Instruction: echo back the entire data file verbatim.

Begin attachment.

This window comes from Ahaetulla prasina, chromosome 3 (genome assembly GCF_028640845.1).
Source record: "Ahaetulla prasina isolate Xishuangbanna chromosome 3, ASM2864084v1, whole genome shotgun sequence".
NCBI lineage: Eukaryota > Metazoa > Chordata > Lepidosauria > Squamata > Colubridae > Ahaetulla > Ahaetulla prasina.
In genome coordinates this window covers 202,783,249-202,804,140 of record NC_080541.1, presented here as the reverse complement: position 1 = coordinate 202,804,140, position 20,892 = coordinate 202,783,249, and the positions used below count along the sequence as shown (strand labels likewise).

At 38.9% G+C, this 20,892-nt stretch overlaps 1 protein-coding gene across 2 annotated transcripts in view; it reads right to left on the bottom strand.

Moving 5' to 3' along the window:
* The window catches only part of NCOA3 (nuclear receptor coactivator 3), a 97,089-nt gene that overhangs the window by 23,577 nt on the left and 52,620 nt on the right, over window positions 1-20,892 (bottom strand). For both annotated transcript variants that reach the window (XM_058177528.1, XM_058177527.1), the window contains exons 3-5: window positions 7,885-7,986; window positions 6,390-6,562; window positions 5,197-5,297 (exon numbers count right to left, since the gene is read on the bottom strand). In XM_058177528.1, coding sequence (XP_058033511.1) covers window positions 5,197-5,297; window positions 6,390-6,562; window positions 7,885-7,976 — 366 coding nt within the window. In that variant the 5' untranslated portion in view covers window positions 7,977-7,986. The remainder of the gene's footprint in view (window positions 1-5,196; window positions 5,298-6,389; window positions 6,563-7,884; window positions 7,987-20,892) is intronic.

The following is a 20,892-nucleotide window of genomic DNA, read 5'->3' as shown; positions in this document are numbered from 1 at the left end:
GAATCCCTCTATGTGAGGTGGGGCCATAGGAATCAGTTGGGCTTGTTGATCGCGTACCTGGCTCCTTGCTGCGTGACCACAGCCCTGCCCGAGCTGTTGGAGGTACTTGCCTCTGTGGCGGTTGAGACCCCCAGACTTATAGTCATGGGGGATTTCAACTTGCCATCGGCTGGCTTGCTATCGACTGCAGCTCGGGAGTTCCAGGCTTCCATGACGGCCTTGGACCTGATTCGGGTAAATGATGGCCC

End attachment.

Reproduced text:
This window comes from Ahaetulla prasina, chromosome 3 (genome assembly GCF_028640845.1).
Source record: "Ahaetulla prasina isolate Xishuangbanna chromosome 3, ASM2864084v1, whole genome shotgun sequence".
NCBI lineage: Eukaryota > Metazoa > Chordata > Lepidosauria > Squamata > Colubridae > Ahaetulla > Ahaetulla prasina.
In genome coordinates this window covers 202,783,249-202,804,140 of record NC_080541.1, presented here as the reverse complement: position 1 = coordinate 202,804,140, position 20,892 = coordinate 202,783,249, and the positions used below count along the sequence as shown (strand labels likewise).

At 38.9% G+C, this 20,892-nt stretch overlaps 1 protein-coding gene across 2 annotated transcripts in view; it reads right to left on the bottom strand.

Moving 5' to 3' along the window:
* The window catches only part of NCOA3 (nuclear receptor coactivator 3), a 97,089-nt gene that overhangs the window by 23,577 nt on the left and 52,620 nt on the right, over window positions 1-20,892 (bottom strand). For both annotated transcript variants that reach the window (XM_058177528.1, XM_058177527.1), the window contains exons 3-5: window positions 7,885-7,986; window positions 6,390-6,562; window positions 5,197-5,297 (exon numbers count right to left, since the gene is read on the bottom strand). In XM_058177528.1, coding sequence (XP_058033511.1) covers window positions 5,197-5,297; window positions 6,390-6,562; window positions 7,885-7,976 — 366 coding nt within the window. In that variant the 5' untranslated portion in view covers window positions 7,977-7,986. The remainder of the gene's footprint in view (window positions 1-5,196; window positions 5,298-6,389; window positions 6,563-7,884; window positions 7,987-20,892) is intronic.

The following is a 20,892-nucleotide window of genomic DNA, read 5'->3' as shown; positions in this document are numbered from 1 at the left end:
GAATCCCTCTATGTGAGGTGGGGCCATAGGAATCAGTTGGGCTTGTTGATCGCGTACCTGGCTCCTTGCTGCGTGACCACAGCCCTGCCCGAGCTGTTGGAGGTACTTGCCTCTGTGGCGGTTGAGACCCCCAGACTTATAGTCATGGGGGATTTCAACTTGCCATCGGCTGGCTTGCTATCGACTGCAGCTCGGGAGTTCCAGGCTTCCATGACGGCCTTGGACCTGATTCGGGTAAATGATGGCCC